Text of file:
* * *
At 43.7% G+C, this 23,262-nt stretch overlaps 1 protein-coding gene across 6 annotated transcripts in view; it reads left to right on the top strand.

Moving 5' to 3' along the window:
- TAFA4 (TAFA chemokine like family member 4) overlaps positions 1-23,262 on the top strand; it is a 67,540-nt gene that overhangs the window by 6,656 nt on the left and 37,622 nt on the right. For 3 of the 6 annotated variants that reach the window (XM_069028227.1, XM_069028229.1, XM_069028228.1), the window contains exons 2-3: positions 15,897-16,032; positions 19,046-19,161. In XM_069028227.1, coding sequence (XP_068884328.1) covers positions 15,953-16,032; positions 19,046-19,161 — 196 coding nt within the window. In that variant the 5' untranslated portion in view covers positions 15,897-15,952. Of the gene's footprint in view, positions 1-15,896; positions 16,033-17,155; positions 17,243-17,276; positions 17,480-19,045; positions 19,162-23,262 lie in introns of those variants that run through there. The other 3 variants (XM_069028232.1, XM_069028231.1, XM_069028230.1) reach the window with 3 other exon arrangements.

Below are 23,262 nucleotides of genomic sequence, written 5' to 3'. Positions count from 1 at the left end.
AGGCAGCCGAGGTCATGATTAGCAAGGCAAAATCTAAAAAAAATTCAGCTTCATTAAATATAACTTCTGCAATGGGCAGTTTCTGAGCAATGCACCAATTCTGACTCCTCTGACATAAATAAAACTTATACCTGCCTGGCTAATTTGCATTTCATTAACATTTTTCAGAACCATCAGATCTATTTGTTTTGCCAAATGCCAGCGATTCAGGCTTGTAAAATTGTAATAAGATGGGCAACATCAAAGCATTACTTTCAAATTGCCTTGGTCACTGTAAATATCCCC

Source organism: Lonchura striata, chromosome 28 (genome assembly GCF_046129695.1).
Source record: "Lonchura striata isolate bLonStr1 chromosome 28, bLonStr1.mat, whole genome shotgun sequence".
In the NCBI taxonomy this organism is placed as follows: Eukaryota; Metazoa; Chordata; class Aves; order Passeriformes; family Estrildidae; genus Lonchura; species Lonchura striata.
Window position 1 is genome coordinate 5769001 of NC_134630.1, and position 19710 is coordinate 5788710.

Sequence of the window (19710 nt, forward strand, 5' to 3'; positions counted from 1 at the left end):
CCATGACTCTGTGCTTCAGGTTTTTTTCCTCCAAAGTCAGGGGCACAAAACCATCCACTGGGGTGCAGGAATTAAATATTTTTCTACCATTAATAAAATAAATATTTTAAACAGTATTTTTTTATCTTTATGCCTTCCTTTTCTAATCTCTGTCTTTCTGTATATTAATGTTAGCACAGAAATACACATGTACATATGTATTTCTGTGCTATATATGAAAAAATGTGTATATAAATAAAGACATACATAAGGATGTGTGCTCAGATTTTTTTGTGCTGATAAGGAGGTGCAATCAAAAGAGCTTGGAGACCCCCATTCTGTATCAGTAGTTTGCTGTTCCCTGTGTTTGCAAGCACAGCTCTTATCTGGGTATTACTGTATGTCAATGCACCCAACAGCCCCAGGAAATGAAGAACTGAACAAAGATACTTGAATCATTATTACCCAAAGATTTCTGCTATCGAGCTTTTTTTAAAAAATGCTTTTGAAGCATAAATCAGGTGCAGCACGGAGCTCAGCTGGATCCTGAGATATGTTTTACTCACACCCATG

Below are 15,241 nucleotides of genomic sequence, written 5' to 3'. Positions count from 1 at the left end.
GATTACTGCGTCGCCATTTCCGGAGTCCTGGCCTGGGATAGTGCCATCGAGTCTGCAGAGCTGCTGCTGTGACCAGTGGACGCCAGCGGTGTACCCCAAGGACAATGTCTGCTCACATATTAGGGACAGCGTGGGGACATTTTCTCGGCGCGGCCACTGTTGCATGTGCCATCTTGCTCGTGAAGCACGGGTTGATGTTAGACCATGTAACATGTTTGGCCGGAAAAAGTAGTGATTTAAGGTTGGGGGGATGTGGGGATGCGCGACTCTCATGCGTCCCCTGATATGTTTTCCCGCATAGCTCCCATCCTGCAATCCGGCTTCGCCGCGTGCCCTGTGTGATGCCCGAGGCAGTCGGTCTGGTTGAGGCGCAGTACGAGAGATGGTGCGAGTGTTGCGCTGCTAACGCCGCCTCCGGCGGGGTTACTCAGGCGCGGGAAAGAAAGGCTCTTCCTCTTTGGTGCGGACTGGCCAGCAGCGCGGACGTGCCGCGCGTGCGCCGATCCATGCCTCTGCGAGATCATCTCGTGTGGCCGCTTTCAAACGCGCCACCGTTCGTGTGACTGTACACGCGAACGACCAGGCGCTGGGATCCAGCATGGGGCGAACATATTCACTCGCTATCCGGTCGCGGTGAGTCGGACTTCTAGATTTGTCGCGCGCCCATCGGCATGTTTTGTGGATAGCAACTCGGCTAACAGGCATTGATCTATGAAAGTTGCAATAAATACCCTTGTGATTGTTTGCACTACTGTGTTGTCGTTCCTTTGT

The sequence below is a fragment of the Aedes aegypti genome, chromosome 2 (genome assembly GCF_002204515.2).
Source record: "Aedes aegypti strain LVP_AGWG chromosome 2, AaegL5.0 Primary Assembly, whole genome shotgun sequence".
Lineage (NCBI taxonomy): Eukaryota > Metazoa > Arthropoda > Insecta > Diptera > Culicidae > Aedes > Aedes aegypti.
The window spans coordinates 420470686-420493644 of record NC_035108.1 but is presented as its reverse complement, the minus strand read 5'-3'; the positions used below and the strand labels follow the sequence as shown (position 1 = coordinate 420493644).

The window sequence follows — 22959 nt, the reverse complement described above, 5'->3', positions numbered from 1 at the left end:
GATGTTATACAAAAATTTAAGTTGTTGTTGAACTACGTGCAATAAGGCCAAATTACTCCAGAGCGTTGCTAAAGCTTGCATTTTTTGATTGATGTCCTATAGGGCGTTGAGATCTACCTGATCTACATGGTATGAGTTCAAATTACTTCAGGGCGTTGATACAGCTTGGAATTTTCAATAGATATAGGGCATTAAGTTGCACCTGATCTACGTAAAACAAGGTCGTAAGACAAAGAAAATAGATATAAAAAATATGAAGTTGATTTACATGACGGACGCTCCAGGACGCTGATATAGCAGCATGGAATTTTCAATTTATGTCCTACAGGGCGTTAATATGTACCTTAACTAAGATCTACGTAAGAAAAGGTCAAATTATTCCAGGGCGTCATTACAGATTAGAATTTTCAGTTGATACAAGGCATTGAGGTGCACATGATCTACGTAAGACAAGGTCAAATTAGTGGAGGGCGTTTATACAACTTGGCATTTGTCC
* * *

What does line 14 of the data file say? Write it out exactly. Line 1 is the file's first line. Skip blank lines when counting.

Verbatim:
The sequence below is a fragment of the Aedes aegypti genome, chromosome 2 (genome assembly GCF_002204515.2).